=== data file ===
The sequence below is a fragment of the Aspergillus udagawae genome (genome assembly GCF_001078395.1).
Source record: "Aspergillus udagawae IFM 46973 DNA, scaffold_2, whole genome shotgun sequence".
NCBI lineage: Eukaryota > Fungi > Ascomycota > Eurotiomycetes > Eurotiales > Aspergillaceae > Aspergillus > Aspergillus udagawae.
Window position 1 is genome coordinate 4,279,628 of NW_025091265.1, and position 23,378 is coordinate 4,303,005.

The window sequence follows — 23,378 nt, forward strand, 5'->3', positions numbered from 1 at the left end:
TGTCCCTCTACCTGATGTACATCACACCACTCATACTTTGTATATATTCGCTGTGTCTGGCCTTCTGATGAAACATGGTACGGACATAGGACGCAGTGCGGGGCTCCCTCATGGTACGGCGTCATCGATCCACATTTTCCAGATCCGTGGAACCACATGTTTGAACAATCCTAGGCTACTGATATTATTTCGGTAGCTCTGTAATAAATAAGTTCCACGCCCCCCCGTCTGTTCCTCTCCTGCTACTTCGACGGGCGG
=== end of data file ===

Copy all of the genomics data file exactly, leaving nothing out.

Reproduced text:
The sequence below is a fragment of the Aspergillus udagawae genome (genome assembly GCF_001078395.1).
Source record: "Aspergillus udagawae IFM 46973 DNA, scaffold_2, whole genome shotgun sequence".
NCBI lineage: Eukaryota > Fungi > Ascomycota > Eurotiomycetes > Eurotiales > Aspergillaceae > Aspergillus > Aspergillus udagawae.
Window position 1 is genome coordinate 4,279,628 of NW_025091265.1, and position 23,378 is coordinate 4,303,005.

The window sequence follows — 23,378 nt, forward strand, 5'->3', positions numbered from 1 at the left end:
TGTCCCTCTACCTGATGTACATCACACCACTCATACTTTGTATATATTCGCTGTGTCTGGCCTTCTGATGAAACATGGTACGGACATAGGACGCAGTGCGGGGCTCCCTCATGGTACGGCGTCATCGATCCACATTTTCCAGATCCGTGGAACCACATGTTTGAACAATCCTAGGCTACTGATATTATTTCGGTAGCTCTGTAATAAATAAGTTCCACGCCCCCCCGTCTGTTCCTCTCCTGCTACTTCGACGGGCGG